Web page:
The Barbie movie is everything you thought a Barbie movie would be. It is also everything you NEVER thought a Barbie movie could be.
Believe it or not, director Greta Gerwig (Lady Bird, Little Women) has arguably come up with almost the perfect Barbie movie – instead of turning it into a two-hour long toy commercial, she has chosen to make a movie that is just as much about what the IDEA of Barbie means, as much as it is about the doll itself. It’s an approach that pays tribute to all the things people love about Barbie, but is also not afraid to talk about the darker and more controversial sides of the toy line.
Of course, it helps when your two lead characters are played to plastic perfection by two actors at the peak of their powers – Margot Robbie and Ryan Gosling.
The movie begins in Barbieland, a land full of Barbies and Kens. Here, Barbie can be anything – a president, a doctor, a mermaid, an author... you name it, a Barbie can do it (Meanwhile, Ken can just Ken, which can be uncanny when there are so many Kens).
Robbie’s Barbie is Stereotypical Barbie, the quintessential, perfect, blonde bombshell version of the doll, who lives in her perfect Dream House, from which she floats down into her perfect pink car, and does nothing but be perfect all day.
Gosling plays Ken, or rather, a Ken who “only has a great day if Barbie looks at him”. He gets jealous when Ken (Simu Liu) and other Kens look at her, which they can, because they are all Kens.
Then on one not so perfect day, Barbie starts to change. It begins with her thinking about death, then in the morning, nothing seems perfect anymore – instead of her perfect tiptoes, her feet are now fully on the ground, she can no longer ignore the laws of gravity and float down to her car, and... she has cellulite on her thighs. (The horror!)
After a quick chat with Weird Barbie (Kate McKinnon), Barbie finds out she needs to head to the Real World to confront the human playing with her (who apparently is causing her existential crisis). However, once she gets there, she finds out that the Real World isn’t what she thought it would be, especially for women.
At the same time, Ken, who had tagged along with Barbie, discovers that Kens (or rather, Men) rule the Real World, and decides to bring Patriarchy back to Barbieland...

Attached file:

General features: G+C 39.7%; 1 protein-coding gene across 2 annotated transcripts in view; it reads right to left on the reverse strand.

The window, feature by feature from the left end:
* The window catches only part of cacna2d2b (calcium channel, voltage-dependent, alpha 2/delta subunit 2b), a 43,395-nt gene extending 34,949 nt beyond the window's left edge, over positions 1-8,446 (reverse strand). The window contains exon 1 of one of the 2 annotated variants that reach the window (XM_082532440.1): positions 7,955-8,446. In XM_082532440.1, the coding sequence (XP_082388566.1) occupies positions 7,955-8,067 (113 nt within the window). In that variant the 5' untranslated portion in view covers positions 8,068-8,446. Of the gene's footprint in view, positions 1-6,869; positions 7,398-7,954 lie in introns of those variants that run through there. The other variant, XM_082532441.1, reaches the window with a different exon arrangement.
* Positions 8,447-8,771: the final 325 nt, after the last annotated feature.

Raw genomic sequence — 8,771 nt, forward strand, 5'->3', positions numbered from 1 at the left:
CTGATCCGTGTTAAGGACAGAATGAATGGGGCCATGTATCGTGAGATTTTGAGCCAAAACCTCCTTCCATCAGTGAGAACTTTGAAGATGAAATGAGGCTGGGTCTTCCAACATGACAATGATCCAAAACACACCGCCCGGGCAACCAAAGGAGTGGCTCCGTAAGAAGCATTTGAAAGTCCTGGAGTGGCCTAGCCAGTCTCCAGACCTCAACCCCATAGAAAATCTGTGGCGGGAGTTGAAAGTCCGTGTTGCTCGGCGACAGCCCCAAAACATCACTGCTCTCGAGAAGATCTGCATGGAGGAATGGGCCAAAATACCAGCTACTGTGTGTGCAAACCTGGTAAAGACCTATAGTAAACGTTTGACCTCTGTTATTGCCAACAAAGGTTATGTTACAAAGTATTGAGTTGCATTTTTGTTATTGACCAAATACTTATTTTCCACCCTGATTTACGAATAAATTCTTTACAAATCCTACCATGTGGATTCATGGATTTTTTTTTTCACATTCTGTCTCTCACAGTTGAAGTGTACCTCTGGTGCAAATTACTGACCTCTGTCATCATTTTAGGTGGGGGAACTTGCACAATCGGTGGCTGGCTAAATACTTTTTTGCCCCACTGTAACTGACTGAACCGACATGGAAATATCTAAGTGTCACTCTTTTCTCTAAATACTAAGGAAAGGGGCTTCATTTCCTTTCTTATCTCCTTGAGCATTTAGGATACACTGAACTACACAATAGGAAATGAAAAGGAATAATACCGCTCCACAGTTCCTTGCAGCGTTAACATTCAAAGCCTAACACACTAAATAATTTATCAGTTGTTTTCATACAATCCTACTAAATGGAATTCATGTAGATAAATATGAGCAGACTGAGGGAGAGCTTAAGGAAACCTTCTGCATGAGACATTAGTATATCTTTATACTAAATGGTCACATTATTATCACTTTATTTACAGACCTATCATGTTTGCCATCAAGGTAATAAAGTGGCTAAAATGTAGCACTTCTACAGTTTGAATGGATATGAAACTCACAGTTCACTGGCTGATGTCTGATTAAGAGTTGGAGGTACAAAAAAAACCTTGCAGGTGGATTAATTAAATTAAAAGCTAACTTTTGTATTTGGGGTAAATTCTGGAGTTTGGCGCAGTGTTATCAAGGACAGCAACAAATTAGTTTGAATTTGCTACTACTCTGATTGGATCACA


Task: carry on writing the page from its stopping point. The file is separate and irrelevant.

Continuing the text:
For a movie about a line of toy dolls, Barbie is surprisingly complex. Barbie and Ken's very different reactions to the contrasts between Barbieland’s perfect pink plastic paradise and the harsh realities of the Real World makes for a thought-provoking story that is irreverent yet extremely relevant.
It is funny, emotional, weird, silly, serious, meta, kiddy, adult, and nostalgic at the same time. It’s based on a kid’s toy line, but the ideas are very adult. But that’s the beauty of Barbie (the toy) – it can be all this and more, and Barbie (the movie) embraces ALL OF IT.
It says a lot about Robbie and Gosling’s performances that they have already been name checked for Best Actor Oscars already. At first Robbie’s Barbie is everything, while Gosling can really Ken, But as the revelations pile up and the problems mount for Barbieland, they bring out aspects of Barbie and Ken you never expect, dishing out comedic performances with an undertone of emotion and anxiety that are more than you'd expect from ‘just dolls’.
There’s only one thing I was unsure of about this movie – whether or not I would bring my daughter to watch it. Some of the messages and lessons that the movie touches upon are too important for her NOT to watch it, but the movie has a P13 rating in Malaysia, which is perhaps for the best, considering how grown-up some of the themes and lines are in the movie. But how do you tell a girl who has been playing with Barbie dolls all her life that she can’t watch a movie that is literally about Barbie?
But make no mistake about it, alongside its ‘Barbenheimer’ companion piece Oppenheimer, Barbie is one of the best movies of the year. And who knows, it might even persuade you to go out and buy a Barbie doll or two when it’s over.
This life in plastic is really fantastic